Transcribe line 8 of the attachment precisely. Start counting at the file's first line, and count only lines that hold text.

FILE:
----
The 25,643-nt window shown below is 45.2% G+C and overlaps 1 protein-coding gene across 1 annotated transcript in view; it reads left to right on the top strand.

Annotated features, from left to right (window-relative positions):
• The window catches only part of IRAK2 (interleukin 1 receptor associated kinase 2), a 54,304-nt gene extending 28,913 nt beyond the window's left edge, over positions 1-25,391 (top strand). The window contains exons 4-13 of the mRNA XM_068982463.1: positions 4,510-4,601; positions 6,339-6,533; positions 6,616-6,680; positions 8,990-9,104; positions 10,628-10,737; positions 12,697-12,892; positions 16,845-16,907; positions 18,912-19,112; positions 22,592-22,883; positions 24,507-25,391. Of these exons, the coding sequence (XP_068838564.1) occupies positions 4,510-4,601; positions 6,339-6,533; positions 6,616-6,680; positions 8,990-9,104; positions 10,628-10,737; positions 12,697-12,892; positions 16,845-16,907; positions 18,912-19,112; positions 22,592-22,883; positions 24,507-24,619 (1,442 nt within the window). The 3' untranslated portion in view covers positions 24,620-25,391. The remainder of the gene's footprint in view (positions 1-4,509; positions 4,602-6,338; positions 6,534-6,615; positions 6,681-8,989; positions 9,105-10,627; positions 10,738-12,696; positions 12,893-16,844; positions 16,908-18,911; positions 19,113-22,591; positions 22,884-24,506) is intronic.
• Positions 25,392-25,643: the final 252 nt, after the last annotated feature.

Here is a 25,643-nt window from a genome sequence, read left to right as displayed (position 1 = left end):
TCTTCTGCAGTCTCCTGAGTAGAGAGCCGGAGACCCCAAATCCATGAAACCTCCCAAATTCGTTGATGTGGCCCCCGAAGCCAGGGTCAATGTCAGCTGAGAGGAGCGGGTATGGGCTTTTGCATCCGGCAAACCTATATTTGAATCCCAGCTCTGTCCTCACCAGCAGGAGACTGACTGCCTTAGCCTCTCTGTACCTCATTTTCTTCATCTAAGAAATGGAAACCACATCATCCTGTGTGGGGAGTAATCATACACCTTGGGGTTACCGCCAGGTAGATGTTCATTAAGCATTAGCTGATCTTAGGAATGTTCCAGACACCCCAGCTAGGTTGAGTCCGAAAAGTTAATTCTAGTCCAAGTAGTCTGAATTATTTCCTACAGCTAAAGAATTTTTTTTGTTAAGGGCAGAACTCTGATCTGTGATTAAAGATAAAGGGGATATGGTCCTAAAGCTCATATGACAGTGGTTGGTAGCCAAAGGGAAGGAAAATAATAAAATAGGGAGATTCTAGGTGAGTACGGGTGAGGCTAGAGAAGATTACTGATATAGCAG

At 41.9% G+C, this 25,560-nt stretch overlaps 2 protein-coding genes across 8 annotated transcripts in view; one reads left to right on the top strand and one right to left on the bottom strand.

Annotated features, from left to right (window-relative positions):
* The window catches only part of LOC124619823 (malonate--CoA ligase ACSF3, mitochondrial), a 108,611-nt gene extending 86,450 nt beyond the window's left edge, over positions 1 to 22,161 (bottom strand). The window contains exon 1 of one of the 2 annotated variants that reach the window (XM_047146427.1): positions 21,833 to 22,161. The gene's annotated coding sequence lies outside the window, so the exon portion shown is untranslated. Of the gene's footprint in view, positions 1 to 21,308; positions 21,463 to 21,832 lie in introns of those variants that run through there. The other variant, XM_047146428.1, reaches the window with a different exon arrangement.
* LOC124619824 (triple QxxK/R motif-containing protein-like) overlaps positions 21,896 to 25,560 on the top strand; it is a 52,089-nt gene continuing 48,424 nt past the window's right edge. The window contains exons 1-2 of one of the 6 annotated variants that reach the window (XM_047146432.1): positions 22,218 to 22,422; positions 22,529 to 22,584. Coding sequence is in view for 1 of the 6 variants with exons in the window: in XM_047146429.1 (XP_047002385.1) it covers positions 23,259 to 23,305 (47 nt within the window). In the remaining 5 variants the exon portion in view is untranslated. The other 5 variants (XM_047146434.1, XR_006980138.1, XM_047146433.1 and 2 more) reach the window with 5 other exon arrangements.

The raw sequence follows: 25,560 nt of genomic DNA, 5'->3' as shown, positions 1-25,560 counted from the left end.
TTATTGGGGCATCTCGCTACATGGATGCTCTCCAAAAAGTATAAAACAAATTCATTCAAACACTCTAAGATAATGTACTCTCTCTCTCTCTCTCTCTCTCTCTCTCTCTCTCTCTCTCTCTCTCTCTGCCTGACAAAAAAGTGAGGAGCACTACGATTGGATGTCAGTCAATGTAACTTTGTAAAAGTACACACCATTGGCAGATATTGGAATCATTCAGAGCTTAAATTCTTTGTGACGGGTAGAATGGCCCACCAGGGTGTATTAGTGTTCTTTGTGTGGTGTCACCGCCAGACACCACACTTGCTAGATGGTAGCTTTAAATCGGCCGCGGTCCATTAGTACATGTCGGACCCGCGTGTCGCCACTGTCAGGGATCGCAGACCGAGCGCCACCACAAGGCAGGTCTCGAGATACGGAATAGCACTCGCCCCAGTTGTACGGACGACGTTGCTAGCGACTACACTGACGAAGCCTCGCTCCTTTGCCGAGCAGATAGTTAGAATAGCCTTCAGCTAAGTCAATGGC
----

Annotated features, from left to right (window-relative positions):